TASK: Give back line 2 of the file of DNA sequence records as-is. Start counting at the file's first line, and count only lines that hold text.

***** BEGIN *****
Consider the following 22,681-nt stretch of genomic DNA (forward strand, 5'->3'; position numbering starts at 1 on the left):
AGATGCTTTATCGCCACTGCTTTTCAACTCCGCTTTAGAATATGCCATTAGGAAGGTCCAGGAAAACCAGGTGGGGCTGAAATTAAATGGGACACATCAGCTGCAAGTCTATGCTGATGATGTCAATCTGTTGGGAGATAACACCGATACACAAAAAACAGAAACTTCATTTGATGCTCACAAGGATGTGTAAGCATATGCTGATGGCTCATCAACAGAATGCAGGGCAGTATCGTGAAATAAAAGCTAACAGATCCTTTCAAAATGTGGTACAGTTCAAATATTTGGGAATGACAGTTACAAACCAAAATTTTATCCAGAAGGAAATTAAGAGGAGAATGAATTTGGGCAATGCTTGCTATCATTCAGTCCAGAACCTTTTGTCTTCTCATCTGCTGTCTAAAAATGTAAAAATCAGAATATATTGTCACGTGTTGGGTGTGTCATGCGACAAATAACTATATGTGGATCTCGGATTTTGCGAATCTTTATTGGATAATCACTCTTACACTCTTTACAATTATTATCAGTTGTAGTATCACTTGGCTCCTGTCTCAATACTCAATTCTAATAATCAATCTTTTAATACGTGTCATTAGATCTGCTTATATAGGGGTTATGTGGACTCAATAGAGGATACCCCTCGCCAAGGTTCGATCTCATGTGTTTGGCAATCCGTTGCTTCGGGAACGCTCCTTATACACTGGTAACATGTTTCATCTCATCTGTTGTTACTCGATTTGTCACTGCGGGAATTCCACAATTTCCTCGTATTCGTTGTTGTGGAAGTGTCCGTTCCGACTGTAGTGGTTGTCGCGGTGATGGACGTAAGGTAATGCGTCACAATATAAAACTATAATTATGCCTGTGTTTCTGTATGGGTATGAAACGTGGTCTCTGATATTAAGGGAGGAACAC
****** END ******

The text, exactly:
AGATGCTTTATCGCCACTGCTTTTCAACTCCGCTTTAGAATATGCCATTAGGAAGGTCCAGGAAAACCAGGTGGGGCTGAAATTAAATGGGACACATCAGCTGCAAGTCTATGCTGATGATGTCAATCTGTTGGGAGATAACACCGATACACAAAAAACAGAAACTTCATTTGATGCTCACAAGGATGTGTAAGCATATGCTGATGGCTCATCAACAGAATGCAGGGCAGTATCGTGAAATAAAAGCTAACAGATCCTTTCAAAATGTGGTACAGTTCAAATATTTGGGAATGACAGTTACAAACCAAAATTTTATCCAGAAGGAAATTAAGAGGAGAATGAATTTGGGCAATGCTTGCTATCATTCAGTCCAGAACCTTTTGTCTTCTCATCTGCTGTCTAAAAATGTAAAAATCAGAATATATTGTCACGTGTTGGGTGTGTCATGCGACAAATAACTATATGTGGATCTCGGATTTTGCGAATCTTTATTGGATAATCACTCTTACACTCTTTACAATTATTATCAGTTGTAGTATCACTTGGCTCCTGTCTCAATACTCAATTCTAATAATCAATCTTTTAATACGTGTCATTAGATCTGCTTATATAGGGGTTATGTGGACTCAATAGAGGATACCCCTCGCCAAGGTTCGATCTCATGTGTTTGGCAATCCGTTGCTTCGGGAACGCTCCTTATACACTGGTAACATGTTTCATCTCATCTGTTGTTACTCGATTTGTCACTGCGGGAATTCCACAATTTCCTCGTATTCGTTGTTGTGGAAGTGTCCGTTCCGACTGTAGTGGTTGTCGCGGTGATGGACGTAAGGTAATGCGTCACAATATAAAACTATAATTATGCCTGTGTTTCTGTATGGGTATGAAACGTGGTCTCTGATATTAAGGGAGGAACAC